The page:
Catherine has sometimes been portrayed as an “Enlightened Despot.” She was steeped in the literature of the French philosophes. Diderot and Grimm spent time at her court, as did other Western thinkers. She mostly refrained from terror in dealing with her opponents in bringing reforms.

In 1773 Catherine promoted a measure of religious toleration. She defended the Jesuits in after the papacy dissolved the Society of Jesus. Both Roman Catholics and Protestants enjoyed limited religious rights.

Catherine’s openness to Enlightenment ideas had limits. She took over monasteries and turned them into state property. She was hostile to the Masons and feared the spread of subversive republican ideas by partisans of the French Revolution. She made 3 decrees that forced Jews to settle in a region called “the Pale” stretching from the Black to the Baltic Sea. It encompassed present-day Poland, Latvia, Lithuania, Ukraine, and Beloruss. Jews lived in the Pale under harsh poverty conditions & frequent pogroms.

18th C religious life in Europe & Asia is a harbinger of what lies ahead for us as we wrap up our narrative of church history over the next episodes.

The concern expressed by Roman Catholic leaders in the face of the Reformation was that if the Protestants were allowed to break away to form their own churches and movements, the fracturing would never end and Mother Church would disintegrate into a bo-zillion daughters who looked nothing like their mother. That concern has largely proven true, as is evidenced by the literally tens of thousands of different denominations, movements, groups and even independent churches that exists world-wide, all calling themselves the faithful followers of Jesus and the home of the True Gospel.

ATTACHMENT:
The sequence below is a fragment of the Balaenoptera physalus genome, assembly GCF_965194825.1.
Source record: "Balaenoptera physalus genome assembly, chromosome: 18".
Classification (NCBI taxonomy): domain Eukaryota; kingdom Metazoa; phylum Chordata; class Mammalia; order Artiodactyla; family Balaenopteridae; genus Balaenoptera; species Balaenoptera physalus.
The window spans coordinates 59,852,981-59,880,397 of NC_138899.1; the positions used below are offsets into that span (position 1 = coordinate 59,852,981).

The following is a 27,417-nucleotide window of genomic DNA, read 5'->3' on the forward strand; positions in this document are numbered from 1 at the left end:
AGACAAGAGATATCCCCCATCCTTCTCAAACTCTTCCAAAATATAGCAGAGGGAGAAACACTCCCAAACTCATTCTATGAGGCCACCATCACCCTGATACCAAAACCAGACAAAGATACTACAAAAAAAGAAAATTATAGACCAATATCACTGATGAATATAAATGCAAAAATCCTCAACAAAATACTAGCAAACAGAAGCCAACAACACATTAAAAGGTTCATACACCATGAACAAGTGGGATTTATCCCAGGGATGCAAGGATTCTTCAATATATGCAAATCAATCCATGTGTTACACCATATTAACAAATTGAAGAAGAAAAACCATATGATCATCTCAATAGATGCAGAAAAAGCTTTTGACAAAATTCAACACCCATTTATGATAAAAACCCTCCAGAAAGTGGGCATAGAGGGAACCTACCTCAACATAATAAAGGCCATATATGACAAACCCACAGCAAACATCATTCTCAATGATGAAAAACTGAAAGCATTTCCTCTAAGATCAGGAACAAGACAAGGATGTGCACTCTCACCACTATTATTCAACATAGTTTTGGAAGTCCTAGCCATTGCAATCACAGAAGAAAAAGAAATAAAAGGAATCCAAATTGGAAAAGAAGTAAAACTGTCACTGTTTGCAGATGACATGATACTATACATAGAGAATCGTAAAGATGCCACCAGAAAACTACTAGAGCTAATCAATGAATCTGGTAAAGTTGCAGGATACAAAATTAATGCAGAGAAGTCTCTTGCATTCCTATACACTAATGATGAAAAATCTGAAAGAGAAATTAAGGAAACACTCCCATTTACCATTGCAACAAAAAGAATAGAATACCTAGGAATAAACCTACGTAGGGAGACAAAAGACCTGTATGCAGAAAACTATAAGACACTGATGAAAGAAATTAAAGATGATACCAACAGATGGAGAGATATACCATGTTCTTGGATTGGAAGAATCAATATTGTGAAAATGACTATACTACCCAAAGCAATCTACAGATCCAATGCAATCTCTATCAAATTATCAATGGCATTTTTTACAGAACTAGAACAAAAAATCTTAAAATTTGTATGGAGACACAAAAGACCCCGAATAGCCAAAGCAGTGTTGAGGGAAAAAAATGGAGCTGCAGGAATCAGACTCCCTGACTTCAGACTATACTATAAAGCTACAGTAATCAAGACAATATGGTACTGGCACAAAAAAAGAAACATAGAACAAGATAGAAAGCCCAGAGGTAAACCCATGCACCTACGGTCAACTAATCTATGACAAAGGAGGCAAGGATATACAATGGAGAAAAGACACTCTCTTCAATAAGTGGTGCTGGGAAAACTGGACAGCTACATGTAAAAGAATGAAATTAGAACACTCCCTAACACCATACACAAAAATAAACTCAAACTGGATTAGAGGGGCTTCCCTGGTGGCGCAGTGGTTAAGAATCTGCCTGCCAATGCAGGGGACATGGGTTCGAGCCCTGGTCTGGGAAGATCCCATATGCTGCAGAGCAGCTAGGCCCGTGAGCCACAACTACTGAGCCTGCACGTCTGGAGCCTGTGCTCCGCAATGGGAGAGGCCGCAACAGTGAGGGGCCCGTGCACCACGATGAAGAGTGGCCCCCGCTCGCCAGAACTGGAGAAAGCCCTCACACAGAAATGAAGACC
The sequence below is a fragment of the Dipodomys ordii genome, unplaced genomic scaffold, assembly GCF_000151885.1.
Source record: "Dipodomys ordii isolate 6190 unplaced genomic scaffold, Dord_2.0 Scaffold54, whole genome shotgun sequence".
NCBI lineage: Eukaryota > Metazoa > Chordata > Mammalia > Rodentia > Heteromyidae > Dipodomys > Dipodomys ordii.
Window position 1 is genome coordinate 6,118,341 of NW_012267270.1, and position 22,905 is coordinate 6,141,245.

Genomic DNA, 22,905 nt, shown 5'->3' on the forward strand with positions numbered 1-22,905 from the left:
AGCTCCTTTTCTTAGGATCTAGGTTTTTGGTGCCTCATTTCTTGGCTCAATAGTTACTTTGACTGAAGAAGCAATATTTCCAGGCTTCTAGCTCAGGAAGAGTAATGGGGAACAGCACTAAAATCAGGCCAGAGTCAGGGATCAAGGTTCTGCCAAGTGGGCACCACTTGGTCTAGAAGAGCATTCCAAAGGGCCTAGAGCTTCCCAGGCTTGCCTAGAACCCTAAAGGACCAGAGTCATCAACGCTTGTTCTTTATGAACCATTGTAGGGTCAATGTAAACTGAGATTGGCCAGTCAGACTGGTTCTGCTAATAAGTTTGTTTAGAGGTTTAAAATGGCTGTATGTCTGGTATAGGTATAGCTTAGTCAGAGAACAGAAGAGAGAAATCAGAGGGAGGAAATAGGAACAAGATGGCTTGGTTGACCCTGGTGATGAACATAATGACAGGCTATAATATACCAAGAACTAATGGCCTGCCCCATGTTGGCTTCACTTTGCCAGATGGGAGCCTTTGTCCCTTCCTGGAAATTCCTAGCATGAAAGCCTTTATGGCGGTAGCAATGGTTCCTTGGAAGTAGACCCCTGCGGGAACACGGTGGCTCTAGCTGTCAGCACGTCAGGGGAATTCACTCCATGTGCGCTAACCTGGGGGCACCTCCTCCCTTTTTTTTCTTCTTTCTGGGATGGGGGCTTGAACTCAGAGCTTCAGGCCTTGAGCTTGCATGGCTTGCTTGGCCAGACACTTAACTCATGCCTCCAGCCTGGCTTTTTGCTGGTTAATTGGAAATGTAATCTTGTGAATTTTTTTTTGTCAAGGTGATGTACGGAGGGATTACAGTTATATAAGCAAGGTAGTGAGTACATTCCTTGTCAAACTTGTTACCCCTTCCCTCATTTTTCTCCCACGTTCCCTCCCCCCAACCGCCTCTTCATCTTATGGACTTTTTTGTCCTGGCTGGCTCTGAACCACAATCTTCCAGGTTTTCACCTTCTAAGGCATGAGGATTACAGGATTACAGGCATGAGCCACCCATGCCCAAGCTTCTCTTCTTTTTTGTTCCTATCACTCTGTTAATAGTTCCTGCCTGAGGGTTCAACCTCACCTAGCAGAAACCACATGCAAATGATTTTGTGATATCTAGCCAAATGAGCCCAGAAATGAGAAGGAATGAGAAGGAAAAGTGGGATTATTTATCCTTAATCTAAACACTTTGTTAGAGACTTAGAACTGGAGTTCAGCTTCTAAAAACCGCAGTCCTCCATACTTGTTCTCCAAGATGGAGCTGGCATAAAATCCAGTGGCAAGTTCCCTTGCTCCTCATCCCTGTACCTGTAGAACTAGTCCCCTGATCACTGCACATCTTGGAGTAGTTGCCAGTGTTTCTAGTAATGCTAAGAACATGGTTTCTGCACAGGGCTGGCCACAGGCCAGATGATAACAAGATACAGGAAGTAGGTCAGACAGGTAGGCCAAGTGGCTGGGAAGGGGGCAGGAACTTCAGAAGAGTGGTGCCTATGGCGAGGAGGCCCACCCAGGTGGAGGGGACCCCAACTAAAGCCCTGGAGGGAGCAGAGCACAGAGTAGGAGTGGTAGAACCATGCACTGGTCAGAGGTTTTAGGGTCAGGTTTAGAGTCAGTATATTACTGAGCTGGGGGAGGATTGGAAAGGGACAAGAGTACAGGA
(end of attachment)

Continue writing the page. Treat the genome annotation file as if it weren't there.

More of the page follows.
It’s during the 18th C in Europe, Asia, and to a lesser extent in the New World that we see that splintering reach an exponential rate.

And that’s why our review of the narrative of church history must necessarily come to a conclusion soon. Because now we’d need to track the growth and development of literally dozens of groups & that would be a royal pain in the boredom it would inflict. We could deprogram hardened terrorists by making them listen to that; or torture them.